'Homosexual OCD': Straight Men Who Suspect They Are Gay

PHOTO: Some psychologists think that gay acceptance has hindered recognition of homosexual obsessive compulsive disorder.
Share
Copy

Steven Brodsky, a psychologist who specializes in obsessive-compulsive disorder, says that at any one time he has a "handful" of clients who are straight and suspect that they are gay.

Brodsky, who is the clinical director of his OCD and Panic Center of N.Y. and N.J., said he had one adult patient who was so crippled by obsessive thoughts about being gay that he was unable to live independently and had to move back in with his parents to cope. Brodsky said he determined his patient had OCD associated with homosexuality.

"He had a classic case," said Brodsky. "He had some sort of feeling that he was attracted to other guys."

This patient was straight, according to Brodsky, but he had intrusive thoughts that were not based on any hard reality in his behavior.

Brodsky said a previous therapist had misdiagnosed his patient as gay, and at the patient's request, sent him off to reparative therapy, a controversial method that has not been proven to be effective and can be harmful.

"I have many gay clients and phobia is my business," he said. "I treat them like any client looking for help, and derive great enjoyment in working with them and all my clients."

But, he says health professionals need a better understanding of OCD so patients receive proper treatment for a mental obsession, rather than counseling for a sexual orientation crisis that he says has nothing to do with mental illness.

This type of OCD falls under the category of sexual obsessions, according to Jeff Szymanski, a clinical psychologist and executive director of the International OCD Foundation.

"I have treated this many times," he said. "These individuals suffer from pathological doubt. Even though they know that they are 100 percent straight, not gay, they second guess it. For example, they might think, 'Wait a minute I spent too much time looking at that guy in the locker room. What does that mean?' They get lost in the need to know – the need to be sure."

Szymanski said that in 90 percent of the cases he has treated, the patient is clearly straight. Occasionally, a person learns they are gay. "I say, oh, that's interesting, how do you feel about being gay and what can we do about that?'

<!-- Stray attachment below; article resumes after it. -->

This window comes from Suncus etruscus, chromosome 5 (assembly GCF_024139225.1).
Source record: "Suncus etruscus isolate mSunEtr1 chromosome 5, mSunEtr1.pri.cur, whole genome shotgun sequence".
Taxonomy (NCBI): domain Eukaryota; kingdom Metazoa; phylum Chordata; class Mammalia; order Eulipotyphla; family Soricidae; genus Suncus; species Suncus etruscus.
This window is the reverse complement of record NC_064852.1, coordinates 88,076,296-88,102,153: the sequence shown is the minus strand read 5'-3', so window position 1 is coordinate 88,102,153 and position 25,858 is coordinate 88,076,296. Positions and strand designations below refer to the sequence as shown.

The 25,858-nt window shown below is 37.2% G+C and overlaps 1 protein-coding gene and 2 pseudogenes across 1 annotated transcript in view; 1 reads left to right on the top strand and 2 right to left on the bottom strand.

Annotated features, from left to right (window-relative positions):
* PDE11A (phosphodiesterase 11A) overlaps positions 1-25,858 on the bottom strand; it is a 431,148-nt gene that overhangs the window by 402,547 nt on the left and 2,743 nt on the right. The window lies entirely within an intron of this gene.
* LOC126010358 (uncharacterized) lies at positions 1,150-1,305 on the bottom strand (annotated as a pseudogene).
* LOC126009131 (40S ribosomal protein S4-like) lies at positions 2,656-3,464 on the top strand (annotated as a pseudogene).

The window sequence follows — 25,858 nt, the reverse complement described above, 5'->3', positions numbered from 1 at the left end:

He said the obsession is "absolutely common in the OCD world."

"If you contact a general therapist and tell them about something like this – or a person who is afraid they are swearing at God, they would say, 'That sounds weird.' But we specialists see it all the time."

Brodsky argues that today's open acceptance of homosexuality and gay lifestyles can blind therapists to this kind of anxiety disorder in straight men. Therapists can jump to a quick, but erroneous, conclusion that a patient is seeking a way out of the closet and help him "get out there and try it out."

Dr. Jack Drescher, a noted New York City psychiatrist who is considered an expert in gay and lesbian mental health and treats patients for OCD, agreed that "being worried that one might be gay is not the same thing as being gay."

"A person with OCD who has is having intrusive thoughts about whether or not he is gay, is not gay, in the sense that he has not incorporated a homosexual orientation in any minimally affirming way into his identity," said Drescher. "Also, if he is not actually attracted to people of the same sex, does not masturbate to fantasies of people of the same sex, is not really aroused by same sex pornography, then it is hard to make the case that he has a homosexual orientation."